When in Rome Review

“Surprisingly Funny!”

August 3rd, 2010

What happens when a woman who doesn't believe in love meets the man she never knew existed? She gets stalked by four other men for taking their coins out of a public fountain! So begins When in Rome, a new comedy with Kristen Bell and Josh Duhamel.

Bell travels to Rome in lieu of her sister's hasty wedding. While there, she meets groomsman Duhamel who is quite the charmer. But eventually, after cursing herself into drawing five men towards her, she doesn't appear quite so valuable. Among these men stalking her are Will Arnett, Jon Heder, and Danny DeVito.

The movie borrows every cliche from the rom-com book. But every rom-com is made up of two things: the 'rom' and the 'com'.

The romance here is laughably strange and ultimately creepy. Once she is finally having a moment with the right guy, all of a sudden another pops up! The romance between our two leads goes up and down, as typically is the case in such a movie, but it makes a huge error. At the very end, something significant is about to happen between our two leads, when, all of a sudden, there is another loophole thrown in and another up and down. This was a completely unnecessary choice on the screenwriters who, until then, had a very satisfactory ending.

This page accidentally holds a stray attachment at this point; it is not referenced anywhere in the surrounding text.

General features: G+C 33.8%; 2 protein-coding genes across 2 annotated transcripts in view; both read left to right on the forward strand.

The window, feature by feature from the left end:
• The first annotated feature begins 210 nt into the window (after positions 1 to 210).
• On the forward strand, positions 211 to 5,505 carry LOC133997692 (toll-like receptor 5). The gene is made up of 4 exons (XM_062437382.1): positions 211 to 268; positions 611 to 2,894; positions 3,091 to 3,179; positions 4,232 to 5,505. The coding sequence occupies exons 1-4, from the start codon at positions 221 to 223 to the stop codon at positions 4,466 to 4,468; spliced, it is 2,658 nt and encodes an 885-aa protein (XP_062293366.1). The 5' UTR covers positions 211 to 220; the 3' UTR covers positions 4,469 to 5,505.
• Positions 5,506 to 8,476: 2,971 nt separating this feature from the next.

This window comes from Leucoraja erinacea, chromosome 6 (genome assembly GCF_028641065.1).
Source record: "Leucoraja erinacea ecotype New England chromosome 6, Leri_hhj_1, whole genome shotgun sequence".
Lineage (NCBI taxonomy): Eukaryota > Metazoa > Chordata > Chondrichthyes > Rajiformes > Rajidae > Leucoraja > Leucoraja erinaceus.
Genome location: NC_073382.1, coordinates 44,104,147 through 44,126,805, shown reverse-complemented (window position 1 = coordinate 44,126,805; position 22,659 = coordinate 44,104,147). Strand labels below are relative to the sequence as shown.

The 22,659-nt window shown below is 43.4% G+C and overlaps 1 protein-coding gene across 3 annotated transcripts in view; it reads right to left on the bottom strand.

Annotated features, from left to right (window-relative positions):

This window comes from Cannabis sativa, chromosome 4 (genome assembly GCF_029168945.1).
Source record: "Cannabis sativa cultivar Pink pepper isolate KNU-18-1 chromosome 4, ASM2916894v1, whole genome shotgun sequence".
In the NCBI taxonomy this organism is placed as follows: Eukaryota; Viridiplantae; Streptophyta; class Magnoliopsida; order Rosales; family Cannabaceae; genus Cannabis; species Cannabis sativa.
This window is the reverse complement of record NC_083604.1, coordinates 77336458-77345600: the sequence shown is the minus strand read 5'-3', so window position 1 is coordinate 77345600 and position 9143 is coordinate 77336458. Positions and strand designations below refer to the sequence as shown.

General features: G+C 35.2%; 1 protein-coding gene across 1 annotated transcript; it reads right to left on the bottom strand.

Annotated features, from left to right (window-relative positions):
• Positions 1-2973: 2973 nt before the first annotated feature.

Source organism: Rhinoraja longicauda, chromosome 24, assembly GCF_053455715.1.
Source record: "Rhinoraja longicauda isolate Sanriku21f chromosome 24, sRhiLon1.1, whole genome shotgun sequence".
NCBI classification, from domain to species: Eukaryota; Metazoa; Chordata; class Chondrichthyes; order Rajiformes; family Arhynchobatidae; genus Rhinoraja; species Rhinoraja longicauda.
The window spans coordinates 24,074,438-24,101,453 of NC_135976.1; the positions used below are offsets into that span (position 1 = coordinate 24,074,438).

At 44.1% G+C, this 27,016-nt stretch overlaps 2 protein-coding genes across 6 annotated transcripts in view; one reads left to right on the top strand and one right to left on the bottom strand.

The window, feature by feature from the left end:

But the comedy is wonderful. There is a lot of slapstick gags here, but for some reason, possibly the innocence the actors give off, they work! My favorite scene was in a restaurant with no lights at all so 'you can enhance your other four senses.' The waitress leads them in with night-vision goggles and stands by their table. "You won't know when I'm here and when I'm not," she says. I was cracking up.

But that is yet another example of just how odd and quite creepy this movie is. It borders on having a sour bite to it, but there is just enough acting zest to keep the laughs afloat. Cooking terms aside, there isn't a good story here. I don't think a good movie could have been made on this premise. But on laughs and screen charm alone, this movie is surprisingly successful in pleasing the audience it wants to retrieve. It isn't compelling or tangible enough to be good, but it tries hard and is enjoyable to watch.

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